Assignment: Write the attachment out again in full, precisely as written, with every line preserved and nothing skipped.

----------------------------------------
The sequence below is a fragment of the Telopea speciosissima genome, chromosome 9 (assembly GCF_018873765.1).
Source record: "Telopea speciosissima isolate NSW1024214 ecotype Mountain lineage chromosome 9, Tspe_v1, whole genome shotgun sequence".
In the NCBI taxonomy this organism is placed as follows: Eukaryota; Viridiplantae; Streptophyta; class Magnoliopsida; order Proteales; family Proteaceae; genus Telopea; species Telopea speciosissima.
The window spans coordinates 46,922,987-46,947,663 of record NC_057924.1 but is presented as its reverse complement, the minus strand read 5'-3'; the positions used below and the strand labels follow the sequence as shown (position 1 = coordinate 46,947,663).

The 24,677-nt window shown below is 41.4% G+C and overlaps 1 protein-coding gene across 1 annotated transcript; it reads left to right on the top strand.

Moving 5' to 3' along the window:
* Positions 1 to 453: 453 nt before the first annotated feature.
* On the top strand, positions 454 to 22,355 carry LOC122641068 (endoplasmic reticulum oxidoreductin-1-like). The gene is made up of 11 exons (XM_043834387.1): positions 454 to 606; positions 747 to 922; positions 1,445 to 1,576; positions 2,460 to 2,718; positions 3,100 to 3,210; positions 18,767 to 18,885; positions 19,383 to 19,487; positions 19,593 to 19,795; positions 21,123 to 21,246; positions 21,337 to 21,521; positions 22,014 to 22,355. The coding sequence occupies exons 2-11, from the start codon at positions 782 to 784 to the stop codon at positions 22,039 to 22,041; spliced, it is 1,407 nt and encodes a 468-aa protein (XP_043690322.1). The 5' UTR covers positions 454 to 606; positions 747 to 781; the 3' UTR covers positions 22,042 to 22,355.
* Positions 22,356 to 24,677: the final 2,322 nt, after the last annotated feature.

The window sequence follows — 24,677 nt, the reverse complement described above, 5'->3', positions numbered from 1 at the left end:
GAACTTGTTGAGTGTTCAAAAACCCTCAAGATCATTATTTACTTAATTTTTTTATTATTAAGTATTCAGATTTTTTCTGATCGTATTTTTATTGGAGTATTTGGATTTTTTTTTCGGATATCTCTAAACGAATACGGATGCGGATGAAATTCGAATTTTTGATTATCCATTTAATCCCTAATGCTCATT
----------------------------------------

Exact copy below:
The sequence below is a fragment of the Telopea speciosissima genome, chromosome 9 (assembly GCF_018873765.1).
Source record: "Telopea speciosissima isolate NSW1024214 ecotype Mountain lineage chromosome 9, Tspe_v1, whole genome shotgun sequence".
In the NCBI taxonomy this organism is placed as follows: Eukaryota; Viridiplantae; Streptophyta; class Magnoliopsida; order Proteales; family Proteaceae; genus Telopea; species Telopea speciosissima.
The window spans coordinates 46,922,987-46,947,663 of record NC_057924.1 but is presented as its reverse complement, the minus strand read 5'-3'; the positions used below and the strand labels follow the sequence as shown (position 1 = coordinate 46,947,663).

The 24,677-nt window shown below is 41.4% G+C and overlaps 1 protein-coding gene across 1 annotated transcript; it reads left to right on the top strand.

Moving 5' to 3' along the window:
* Positions 1 to 453: 453 nt before the first annotated feature.
* On the top strand, positions 454 to 22,355 carry LOC122641068 (endoplasmic reticulum oxidoreductin-1-like). The gene is made up of 11 exons (XM_043834387.1): positions 454 to 606; positions 747 to 922; positions 1,445 to 1,576; positions 2,460 to 2,718; positions 3,100 to 3,210; positions 18,767 to 18,885; positions 19,383 to 19,487; positions 19,593 to 19,795; positions 21,123 to 21,246; positions 21,337 to 21,521; positions 22,014 to 22,355. The coding sequence occupies exons 2-11, from the start codon at positions 782 to 784 to the stop codon at positions 22,039 to 22,041; spliced, it is 1,407 nt and encodes a 468-aa protein (XP_043690322.1). The 5' UTR covers positions 454 to 606; positions 747 to 781; the 3' UTR covers positions 22,042 to 22,355.
* Positions 22,356 to 24,677: the final 2,322 nt, after the last annotated feature.

The window sequence follows — 24,677 nt, the reverse complement described above, 5'->3', positions numbered from 1 at the left end:
GAACTTGTTGAGTGTTCAAAAACCCTCAAGATCATTATTTACTTAATTTTTTTATTATTAAGTATTCAGATTTTTTCTGATCGTATTTTTATTGGAGTATTTGGATTTTTTTTTCGGATATCTCTAAACGAATACGGATGCGGATGAAATTCGAATTTTTGATTATCCATTTAATCCCTAATGCTCATT